Cursor's Fury

Chapter 36

Purposeful strides approached, and by the time the tent's flap was thrown aside, Tavi had his sword in his hand and half-drawn from its scabbard.

"Whoah," Ehren said, holding up open hands. The tanned, sandy-haired little Cursor looked more amused than threatened, backlit by the cloudy light of full day. "I surrender, Captain Scipio."

Tavi blinked his eyes several times, glanced blearily around, then put his sword away. "Right. Sorry."

Ehren closed the tent flap, darkening it again.

Tavi sighed. "On the trunk to your left."

"Oh," Ehren said. "Sorry. I forgot. Light." The little furylamp on the trunk flickered to life.

"You didn't forget," Tavi said, half-smiling. "You wanted to see if I'd developed any crafting of my own yet. No."

Ehren put on an innocent look. "I hardly recognized you with your hair cut so short."

"I hardly recognized you with a tan," Tavi replied. "I'm sorry we haven't been able to talk yet, but..."

"We're working," Ehren said. "I get it."

Tavi had slept in his trousers and with his boots on. He rose, slipped on a tunic, and turned to greet Ehren with a rough hug.

"Good to see you, " Tavi said.

"Likewise," Ehren replied. He drew back and looked suspiciously at Tavi, up and down. "Crows, you've gotten taller. You're supposed to stop growing after age twenty or so, Ta-" He shook his head. "Ahem. Scipio. At the Academy, we started off the same height. Now you're as tall as Max."

"Making up for lost time, I suppose," Tavi said. "How are you?"

"Glad to be rid of the islands," Ehren said. He frowned and glanced away. "Though I wish I'd come back with better news. And given it to someone else."

"Did you speak to the prisoners?"

Ehren nodded. "They cooperated. I'm fairly sure that the dead man was Kalarus' agent, and was the brains of the operation. The rest were just... well. There's always shady business for a legionare to involve himself in."

"Especially troublemakers."

"Especially troublemaking veterans," Ehren agreed.

"Fine," Tavi said. "Release them and send them back to their century."

Ehren blinked. "What?"

"That's an entire spear of veteran legionares, Ehren. I need them."

"But... Captain..."

Tavi met the Cursor's eyes, and said, quietly, "This is my decision. Do it."

Ehren nodded. "All right," he said quietly. "The First Spear asked me to tell you that the Canim are moving through the second picket]ine now, and they're making no effort to conceal their presence. He estimates that they'll be here in an hour or so."

Tavi scowled. "I told him to wake me when the first pickets reported contact."

"He said you'd need your sleep more than he in the next day or two. Tribune Antillus agreed."

Tavi scowled. Max, of course, could rely upon his furycrafting to go for days and days without sleeping. Odds were excellent that Valiar Marcus could do it as well, but Tavi had no such resource-and though he'd needed less sleep and less time to rest in the past two or three years, he had no idea exactly to what extent he could rely upon the nebulous endurance.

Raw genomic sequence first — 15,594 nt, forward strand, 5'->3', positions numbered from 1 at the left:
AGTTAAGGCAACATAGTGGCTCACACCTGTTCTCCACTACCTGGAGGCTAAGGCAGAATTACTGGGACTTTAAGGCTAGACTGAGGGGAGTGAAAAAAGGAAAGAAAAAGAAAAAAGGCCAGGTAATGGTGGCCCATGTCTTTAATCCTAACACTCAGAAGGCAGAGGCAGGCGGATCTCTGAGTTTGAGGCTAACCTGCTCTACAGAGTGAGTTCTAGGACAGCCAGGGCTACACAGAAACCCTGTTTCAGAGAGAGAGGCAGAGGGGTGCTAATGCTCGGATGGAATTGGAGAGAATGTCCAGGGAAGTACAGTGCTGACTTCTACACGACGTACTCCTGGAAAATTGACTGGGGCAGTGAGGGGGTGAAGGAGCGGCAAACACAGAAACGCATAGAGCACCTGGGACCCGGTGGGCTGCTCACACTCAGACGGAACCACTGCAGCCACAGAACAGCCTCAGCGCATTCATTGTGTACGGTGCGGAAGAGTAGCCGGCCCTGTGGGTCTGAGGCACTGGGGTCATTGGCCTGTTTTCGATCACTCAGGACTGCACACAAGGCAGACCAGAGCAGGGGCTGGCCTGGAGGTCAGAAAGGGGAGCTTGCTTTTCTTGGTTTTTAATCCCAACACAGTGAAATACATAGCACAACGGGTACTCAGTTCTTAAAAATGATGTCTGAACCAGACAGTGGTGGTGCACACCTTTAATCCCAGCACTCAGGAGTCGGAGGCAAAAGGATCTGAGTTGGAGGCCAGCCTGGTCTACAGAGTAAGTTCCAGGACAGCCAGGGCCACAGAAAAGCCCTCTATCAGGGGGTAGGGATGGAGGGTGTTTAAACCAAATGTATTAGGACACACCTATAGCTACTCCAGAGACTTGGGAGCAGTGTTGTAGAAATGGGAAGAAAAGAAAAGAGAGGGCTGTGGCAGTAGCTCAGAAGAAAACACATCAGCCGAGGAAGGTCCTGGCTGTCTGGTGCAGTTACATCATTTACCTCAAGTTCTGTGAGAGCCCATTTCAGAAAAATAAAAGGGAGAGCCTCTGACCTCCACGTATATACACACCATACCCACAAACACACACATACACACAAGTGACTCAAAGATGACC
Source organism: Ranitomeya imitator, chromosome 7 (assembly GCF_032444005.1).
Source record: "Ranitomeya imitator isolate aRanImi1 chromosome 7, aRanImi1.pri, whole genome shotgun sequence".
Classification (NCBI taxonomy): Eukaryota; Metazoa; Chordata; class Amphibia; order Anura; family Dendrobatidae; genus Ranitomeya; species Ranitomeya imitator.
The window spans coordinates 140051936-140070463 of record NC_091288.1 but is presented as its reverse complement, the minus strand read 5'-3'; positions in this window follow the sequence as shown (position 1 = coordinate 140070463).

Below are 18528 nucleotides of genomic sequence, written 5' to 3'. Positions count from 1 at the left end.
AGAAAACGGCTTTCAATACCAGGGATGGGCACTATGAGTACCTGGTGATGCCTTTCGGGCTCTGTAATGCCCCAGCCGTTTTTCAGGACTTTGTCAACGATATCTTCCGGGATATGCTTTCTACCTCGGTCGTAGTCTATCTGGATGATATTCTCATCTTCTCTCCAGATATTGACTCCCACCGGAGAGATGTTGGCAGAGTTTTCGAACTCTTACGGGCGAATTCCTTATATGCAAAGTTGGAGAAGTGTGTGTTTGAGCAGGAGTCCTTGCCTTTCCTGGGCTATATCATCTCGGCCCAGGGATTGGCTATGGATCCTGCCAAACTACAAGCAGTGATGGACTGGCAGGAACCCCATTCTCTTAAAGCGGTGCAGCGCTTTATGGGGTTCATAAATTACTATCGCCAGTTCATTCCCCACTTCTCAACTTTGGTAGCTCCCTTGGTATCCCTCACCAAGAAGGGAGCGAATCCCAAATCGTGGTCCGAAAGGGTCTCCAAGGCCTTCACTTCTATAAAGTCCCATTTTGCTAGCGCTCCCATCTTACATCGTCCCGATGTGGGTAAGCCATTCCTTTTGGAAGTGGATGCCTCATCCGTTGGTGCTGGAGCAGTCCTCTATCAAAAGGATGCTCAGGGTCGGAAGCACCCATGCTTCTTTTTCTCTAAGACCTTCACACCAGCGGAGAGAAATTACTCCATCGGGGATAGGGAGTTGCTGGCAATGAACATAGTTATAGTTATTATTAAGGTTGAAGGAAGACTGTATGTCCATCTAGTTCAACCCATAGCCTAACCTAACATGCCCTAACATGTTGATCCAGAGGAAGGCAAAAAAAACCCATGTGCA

Max and the First Spear had probably been correct to let him get as much rest as possible. Great furies knew, he'd need his wits about him today.

"All right," he said quietly. "Ehren, I know I don't have any authority to give you a command, but..."

Ehren quirked an eyebrow. "Since when have you let niceties like the law slow you down?"

Tavi grinned. "I don't mind law. Provided it doesn't get in the way."

Ehren snorted. "Seems like yesterday we were dodging bullies in the Academy courtyard. Now it's an army of Canim." He gave Tavi a long-suffering look and sighed. "All right. I'm in."

Tavi nodded. "Thank you."

Ehren nodded back.

"Tell Magnus to get you a courier's horse," Tavi said. "Armor, too. I want you close to me. I may need a messenger today, and I want it to be someone I trust."

"Of course," Ehren said.

"And..." Tavi frowned. "If things don't go well here, Ehren, I want you to go. Take word back to Gaius, yourself. "

Ehren was silent for a minute. Then he said, in a whisper, "You're a Cursor, Tavi. It's your duty to go yourself, if it comes to that."

Tavi reached up and ran his hand over the short, bristling hairs on his head. "Today," he said quietly, "I'm a legionare."

Tavi stood atop the city walls on the southern half of the town, on the battlements over the gate. The defenses were neither as tall as those of the fortress of Garrison, back in his home in the Calderon Valley, nor were they built as thick, but for all of that they were obdurate Aleran siege walls, grounded in the bones of the earth itself and all but impervious to any damage not supported by massive furycraft.

Of course, he had no idea if they would withstand whatever strange powers the Canim ritualists seemed to possess. He kept his face calm and confident and his mouth shut. Victory, today, depended far more upon the courage of his men than upon their raw strength, and he would not allow himself to weaken their morale. So though he was acutely afraid of a second bolt of crimson lightning, which might come down precisely where he was standing, he stood there without moving, his breathing steady, hopefully looking utterly indifferent to the oncoming danger.

Around him stood the veterans of the First Spear's century. Their brother centuries within their cohort waited along the length of the walls, ready to defend them or lend support to their cohort-brothers. In the courtyard behind them waited two more entire cohorts, one with a mixed level of experience, the second composed almost entirely of fish-including what had been Max's century. In total, nearly a thousand legionares stood in arms and armor, at the ready.

Tavi knew that behind them, placed at key defensive positions, ready to move in to support the defenders of the gate, were another thousand men, and behind that, at the base of the bridge, were three thousand more. The rest maintained a watch on the northern side, while the remaining cavalry waited at the apex of the bridge, ready to respond to any enemy thrust from unexpected quarters.

When the Canim came, the first thing Tavi saw was the crows.

At first, he thought it was a column of black smoke rising from the hills southwest of the town. But instead of drifting with the wind, the darkness rose, widening, stretching out into a line, then Tavi could see that it was the crows he'd been looking at, spinning over the heads of the Canim host like a wagon wheel on its side. He half expected to see the Canim only a moment later, but nearly a quarter of an hour went by while the vast disc of wheeling crows grew larger.

Tavi understood. He had underestimated the number of crows. Four or five times as many of the carrion birds as he guessed whirled over the Canim. Which meant that this was the largest murder of crows he had ever seen-including those that had descended upon the carnage of the Second Battle of Calderon.

A mutter went up and down the wall among the legionares. Tavi got the sense that they had never seen that many of the scavenger birds, either.